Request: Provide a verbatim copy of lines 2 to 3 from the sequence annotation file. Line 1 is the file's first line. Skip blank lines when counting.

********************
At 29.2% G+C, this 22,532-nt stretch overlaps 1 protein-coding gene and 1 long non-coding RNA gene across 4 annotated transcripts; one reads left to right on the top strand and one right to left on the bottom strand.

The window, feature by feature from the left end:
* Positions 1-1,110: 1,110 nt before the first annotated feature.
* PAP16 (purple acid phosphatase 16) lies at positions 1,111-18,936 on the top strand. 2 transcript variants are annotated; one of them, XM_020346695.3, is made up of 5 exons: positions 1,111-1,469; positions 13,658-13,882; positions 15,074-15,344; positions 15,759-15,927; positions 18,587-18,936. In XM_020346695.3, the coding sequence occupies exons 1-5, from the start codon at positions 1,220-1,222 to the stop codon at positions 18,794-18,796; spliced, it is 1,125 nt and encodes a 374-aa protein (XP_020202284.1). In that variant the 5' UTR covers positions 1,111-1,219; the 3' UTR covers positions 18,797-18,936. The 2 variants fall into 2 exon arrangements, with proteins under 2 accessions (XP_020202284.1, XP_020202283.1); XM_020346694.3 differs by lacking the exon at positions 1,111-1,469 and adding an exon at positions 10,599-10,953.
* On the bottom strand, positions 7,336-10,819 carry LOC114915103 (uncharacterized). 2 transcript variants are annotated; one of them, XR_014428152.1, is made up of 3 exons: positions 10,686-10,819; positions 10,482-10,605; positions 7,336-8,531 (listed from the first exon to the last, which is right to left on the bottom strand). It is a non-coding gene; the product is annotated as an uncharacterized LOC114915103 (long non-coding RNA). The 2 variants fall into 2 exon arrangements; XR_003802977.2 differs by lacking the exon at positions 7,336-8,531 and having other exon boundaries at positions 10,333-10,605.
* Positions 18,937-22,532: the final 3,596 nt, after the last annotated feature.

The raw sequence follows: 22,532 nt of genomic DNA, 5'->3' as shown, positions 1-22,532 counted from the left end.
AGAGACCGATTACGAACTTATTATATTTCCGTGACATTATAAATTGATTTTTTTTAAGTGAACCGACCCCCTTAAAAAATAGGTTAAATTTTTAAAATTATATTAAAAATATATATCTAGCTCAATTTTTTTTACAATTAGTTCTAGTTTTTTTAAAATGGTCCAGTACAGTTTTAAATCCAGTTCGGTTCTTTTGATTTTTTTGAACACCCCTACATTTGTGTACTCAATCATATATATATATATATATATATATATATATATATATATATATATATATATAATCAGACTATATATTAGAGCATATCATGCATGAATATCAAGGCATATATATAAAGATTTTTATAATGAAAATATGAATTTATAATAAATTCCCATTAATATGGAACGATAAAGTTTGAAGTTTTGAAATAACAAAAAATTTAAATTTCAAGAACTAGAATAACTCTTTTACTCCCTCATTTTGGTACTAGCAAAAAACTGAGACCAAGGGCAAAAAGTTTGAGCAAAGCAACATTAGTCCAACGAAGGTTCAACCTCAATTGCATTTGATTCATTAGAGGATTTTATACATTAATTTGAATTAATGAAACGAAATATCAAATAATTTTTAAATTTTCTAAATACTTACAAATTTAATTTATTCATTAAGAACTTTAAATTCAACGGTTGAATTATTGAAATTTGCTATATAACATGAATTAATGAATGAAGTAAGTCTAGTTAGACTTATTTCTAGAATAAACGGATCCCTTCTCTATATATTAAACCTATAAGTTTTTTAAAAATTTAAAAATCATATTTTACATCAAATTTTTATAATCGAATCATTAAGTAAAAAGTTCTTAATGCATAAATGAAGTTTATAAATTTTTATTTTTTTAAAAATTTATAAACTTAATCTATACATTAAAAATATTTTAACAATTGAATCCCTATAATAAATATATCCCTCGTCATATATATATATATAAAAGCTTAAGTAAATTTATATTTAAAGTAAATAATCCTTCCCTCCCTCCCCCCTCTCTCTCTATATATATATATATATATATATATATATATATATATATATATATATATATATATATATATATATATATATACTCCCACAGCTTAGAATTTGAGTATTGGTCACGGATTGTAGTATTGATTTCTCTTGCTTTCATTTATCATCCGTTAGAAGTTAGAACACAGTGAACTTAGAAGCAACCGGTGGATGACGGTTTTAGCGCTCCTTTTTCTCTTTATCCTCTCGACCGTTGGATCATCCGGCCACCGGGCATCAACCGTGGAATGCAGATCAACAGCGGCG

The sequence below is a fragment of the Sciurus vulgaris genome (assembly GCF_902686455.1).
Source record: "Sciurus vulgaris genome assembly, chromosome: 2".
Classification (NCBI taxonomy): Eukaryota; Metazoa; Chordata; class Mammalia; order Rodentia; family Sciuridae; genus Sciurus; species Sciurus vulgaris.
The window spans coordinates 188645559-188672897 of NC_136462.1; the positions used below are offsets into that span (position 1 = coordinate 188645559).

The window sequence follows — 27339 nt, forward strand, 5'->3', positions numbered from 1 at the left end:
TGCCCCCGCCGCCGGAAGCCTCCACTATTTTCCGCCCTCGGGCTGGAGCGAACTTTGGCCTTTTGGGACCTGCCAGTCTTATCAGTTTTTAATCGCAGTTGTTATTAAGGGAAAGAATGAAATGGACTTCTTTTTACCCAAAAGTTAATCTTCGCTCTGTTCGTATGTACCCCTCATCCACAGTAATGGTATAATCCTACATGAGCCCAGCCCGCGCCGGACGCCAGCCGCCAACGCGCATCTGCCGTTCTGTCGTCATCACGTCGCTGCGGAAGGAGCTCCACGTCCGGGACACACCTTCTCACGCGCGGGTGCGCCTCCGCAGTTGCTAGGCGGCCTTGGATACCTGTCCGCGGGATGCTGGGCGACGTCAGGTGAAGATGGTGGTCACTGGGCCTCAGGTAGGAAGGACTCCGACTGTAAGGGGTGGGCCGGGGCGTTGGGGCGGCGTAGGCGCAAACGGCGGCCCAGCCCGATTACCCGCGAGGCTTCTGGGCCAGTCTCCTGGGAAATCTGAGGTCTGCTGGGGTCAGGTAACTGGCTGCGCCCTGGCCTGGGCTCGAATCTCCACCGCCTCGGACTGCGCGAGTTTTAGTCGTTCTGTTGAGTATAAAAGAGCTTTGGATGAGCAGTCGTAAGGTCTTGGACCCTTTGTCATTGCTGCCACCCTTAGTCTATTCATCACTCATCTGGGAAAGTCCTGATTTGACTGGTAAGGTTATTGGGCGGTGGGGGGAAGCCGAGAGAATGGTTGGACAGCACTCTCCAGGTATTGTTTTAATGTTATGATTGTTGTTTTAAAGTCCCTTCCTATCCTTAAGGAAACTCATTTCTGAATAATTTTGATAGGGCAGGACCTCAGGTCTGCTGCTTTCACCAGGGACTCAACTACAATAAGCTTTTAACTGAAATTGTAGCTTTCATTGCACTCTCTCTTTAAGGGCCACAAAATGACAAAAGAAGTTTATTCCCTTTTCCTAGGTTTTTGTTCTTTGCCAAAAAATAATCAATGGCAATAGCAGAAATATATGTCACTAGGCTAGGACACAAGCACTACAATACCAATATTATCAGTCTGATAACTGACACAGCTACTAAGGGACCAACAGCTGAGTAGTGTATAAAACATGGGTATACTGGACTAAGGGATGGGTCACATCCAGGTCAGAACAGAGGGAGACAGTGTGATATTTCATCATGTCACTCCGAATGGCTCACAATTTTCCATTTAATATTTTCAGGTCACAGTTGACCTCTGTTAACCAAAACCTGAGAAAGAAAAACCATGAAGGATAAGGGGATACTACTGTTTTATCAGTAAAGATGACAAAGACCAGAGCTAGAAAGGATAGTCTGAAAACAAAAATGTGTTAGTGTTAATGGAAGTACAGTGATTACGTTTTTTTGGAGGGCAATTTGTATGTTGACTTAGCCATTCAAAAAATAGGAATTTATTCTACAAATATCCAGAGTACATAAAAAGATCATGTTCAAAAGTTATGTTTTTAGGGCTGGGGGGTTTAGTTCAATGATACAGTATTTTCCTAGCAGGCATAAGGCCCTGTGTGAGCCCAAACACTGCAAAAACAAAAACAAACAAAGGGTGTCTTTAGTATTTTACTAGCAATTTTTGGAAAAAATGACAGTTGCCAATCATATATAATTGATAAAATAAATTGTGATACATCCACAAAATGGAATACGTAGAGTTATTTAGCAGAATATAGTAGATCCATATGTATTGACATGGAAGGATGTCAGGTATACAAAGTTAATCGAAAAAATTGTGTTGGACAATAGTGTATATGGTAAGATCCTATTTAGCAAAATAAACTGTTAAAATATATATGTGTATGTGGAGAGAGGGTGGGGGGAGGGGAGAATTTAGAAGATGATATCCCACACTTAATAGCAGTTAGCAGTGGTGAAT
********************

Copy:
The window, feature by feature from the left end:
* Positions 1-1,110: 1,110 nt before the first annotated feature.